Cell and Tissue Research

, Volume 361, Issue 2, pp 509–528 | Cite as

The midgut of the silkmoth Bombyx mori is able to recycle molecules derived from degeneration of the larval midgut epithelium

  • Eleonora Franzetti
  • Davide Romanelli
  • Silvia Caccia
  • Silvia Cappellozza
  • Terenzio Congiu
  • Muthukumaran Rajagopalan
  • Annalisa Grimaldi
  • Magda de Eguileor
  • Morena CasartelliEmail author
  • Gianluca TettamantiEmail author
Regular Article


The midgut represents the middle part of the alimentary canal and is responsible for nutrient digestion and absorption in insect larva. Despite the growing interest in this organ for different purposes, such as studies on morphogenesis and differentiation, stem cell biology, cell death processes and transport mechanisms, basic information on midgut development is still lacking for a large proportion of insect species. Undoubtedly, this lack of data could hinder the full exploitation of practical applications that involve midgut as their primary target. This may represent in particular a significant problem for Lepidoptera, an insect order that includes some of the most important species of high economic importance. With the aim of overcoming this fragmentation of knowledge, we performed a detailed morphofunctional analysis of the midgut of the silkworm, Bombyx mori, a representative model among Lepidoptera, during its development from the larval up to the adult stage, focusing attention on stem cells. Our data demonstrate stem cell proliferation and differentiation, not only in the larval midgut but also in the pupal and adult midgut epithelium. Moreover, we present evidence for a complex trophic relationship between the dying larval epithelium and the new adult one, which is established during metamorphosis. This study, besides representing the first morphological and functional characterization of the changes that occur in the midgut of a lepidopteron during the transition from the larva to the moth, provides a detailed analysis of the midgut of the adult insect, a stage that has been neglected up to now.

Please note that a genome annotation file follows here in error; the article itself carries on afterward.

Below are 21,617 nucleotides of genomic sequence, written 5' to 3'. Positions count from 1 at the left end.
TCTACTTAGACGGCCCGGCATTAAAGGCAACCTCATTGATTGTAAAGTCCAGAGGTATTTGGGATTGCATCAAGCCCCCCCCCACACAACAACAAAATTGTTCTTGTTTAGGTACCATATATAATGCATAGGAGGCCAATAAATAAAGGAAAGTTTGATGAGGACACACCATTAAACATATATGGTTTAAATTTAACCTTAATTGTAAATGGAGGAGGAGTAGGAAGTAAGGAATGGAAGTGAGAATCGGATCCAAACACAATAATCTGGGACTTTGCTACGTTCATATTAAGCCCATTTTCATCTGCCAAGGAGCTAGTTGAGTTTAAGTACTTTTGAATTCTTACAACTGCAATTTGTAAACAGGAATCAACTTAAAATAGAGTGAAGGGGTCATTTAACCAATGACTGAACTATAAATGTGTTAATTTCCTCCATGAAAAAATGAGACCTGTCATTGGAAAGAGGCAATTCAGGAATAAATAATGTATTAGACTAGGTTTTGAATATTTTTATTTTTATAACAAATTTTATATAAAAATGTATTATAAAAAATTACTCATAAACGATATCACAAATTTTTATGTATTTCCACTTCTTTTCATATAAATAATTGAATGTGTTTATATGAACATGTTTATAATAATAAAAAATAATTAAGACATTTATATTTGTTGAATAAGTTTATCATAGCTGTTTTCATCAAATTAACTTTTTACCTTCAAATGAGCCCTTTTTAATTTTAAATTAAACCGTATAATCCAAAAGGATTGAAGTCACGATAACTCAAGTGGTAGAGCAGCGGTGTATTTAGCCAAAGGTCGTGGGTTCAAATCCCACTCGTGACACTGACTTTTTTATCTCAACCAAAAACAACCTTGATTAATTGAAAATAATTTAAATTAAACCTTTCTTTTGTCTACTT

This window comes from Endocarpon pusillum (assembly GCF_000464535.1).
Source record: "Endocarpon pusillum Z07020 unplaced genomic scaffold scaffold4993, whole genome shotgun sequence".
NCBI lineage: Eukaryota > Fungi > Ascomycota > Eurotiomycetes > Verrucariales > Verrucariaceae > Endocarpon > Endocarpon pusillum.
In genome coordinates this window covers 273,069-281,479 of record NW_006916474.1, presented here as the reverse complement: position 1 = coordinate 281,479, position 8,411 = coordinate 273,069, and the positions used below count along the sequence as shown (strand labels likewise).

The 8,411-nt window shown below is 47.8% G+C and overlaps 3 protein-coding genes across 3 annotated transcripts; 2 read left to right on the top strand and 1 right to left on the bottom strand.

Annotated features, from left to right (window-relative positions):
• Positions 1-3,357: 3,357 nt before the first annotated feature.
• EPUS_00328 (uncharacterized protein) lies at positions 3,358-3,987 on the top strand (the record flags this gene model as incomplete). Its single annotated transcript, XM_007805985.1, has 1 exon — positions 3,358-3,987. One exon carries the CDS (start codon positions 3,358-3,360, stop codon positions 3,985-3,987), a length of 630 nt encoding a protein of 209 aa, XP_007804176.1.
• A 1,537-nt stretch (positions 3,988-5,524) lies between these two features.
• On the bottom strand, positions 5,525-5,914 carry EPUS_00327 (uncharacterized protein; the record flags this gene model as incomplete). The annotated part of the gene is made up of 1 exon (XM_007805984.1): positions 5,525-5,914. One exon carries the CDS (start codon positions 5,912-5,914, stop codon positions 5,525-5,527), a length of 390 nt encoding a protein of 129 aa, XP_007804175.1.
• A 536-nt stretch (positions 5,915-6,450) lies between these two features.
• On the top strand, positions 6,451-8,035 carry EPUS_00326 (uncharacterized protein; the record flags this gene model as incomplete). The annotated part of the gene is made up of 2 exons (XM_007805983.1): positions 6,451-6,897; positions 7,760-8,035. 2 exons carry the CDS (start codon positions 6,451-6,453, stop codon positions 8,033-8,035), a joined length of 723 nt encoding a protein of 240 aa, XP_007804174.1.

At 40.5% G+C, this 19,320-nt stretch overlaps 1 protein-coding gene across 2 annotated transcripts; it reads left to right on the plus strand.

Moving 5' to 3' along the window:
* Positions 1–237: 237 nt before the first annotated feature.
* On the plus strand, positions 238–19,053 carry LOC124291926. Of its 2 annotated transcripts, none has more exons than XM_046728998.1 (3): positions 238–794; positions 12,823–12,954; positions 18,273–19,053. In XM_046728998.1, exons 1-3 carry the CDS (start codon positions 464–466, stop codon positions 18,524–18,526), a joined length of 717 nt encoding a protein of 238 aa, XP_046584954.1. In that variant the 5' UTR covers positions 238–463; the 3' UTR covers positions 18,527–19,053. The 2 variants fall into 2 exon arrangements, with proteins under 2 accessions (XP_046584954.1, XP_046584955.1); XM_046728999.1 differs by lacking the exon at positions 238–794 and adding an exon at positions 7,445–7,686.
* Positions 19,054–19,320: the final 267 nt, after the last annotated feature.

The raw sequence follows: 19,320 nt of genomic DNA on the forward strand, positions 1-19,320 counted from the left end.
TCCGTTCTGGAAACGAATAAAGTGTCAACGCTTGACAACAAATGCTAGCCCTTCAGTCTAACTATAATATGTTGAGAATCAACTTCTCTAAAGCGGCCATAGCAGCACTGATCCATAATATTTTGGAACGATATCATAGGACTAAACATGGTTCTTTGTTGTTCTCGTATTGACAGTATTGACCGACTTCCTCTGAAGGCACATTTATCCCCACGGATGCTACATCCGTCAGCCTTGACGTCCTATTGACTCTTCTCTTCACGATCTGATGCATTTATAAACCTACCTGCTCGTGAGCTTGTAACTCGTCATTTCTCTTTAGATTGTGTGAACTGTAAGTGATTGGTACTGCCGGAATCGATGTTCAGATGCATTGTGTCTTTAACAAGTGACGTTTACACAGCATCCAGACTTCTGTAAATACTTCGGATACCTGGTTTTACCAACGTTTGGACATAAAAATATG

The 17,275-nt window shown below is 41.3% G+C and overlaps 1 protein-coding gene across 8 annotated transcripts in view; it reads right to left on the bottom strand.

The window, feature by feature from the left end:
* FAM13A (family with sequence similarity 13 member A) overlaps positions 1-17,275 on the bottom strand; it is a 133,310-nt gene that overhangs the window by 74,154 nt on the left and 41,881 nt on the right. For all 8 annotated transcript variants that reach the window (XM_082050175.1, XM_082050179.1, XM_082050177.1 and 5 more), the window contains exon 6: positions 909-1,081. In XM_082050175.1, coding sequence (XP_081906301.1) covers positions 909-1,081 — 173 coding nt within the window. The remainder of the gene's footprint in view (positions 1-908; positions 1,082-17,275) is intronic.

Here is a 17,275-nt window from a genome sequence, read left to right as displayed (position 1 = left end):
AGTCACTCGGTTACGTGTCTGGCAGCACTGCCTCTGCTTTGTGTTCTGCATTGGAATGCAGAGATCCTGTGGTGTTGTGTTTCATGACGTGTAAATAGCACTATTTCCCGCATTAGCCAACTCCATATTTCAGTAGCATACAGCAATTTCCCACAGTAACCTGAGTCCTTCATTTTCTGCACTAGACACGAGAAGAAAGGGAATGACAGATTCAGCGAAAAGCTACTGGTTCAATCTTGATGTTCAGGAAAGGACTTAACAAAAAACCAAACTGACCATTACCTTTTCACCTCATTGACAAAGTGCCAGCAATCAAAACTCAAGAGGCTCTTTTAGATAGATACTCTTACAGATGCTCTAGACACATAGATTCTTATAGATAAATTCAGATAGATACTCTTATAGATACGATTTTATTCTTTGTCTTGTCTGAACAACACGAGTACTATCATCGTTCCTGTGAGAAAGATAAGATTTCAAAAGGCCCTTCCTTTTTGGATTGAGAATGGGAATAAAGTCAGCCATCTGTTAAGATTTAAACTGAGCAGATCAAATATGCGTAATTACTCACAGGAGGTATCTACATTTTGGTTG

Cell death Insect midgut Lepidoptera Metamorphosis Stem cells 



This work was supported by a grant from the Italian Ministry of University and Research (PRIN 2008, protocol 2008SMMCJY) and by FAR 2013 (University of Insubria) to G.T. The authors wish to thank Dr. Makio Takeda for providing anti-CCAP antibody and Emanuela Mammoliti and Paola D'Antona for technical support.


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Copyright information

© Springer-Verlag Berlin Heidelberg 2015

Authors and Affiliations

  • Eleonora Franzetti
    • 1
  • Davide Romanelli
    • 1
  • Silvia Caccia
    • 2
    • 3
  • Silvia Cappellozza
    • 4
  • Terenzio Congiu
    • 5
  • Muthukumaran Rajagopalan
    • 1
  • Annalisa Grimaldi
    • 1
  • Magda de Eguileor
    • 1
  • Morena Casartelli
    • 2
    Email author
  • Gianluca Tettamanti
    • 1
    Email author
  1. 1.Department of Biotechnology and Life SciencesUniversity of InsubriaVareseItaly
  2. 2.Department of BiosciencesUniversity of MilanoMilanoItaly
  3. 3.Department of AgricultureUniversity of Napoli “Federico II”PorticiItaly
  4. 4.CRA – Honey Bee and Silkworm Research Unit, Padua seatPadovaItaly
  5. 5.Department of Surgical and Morphological SciencesUniversity of InsubriaVareseItaly

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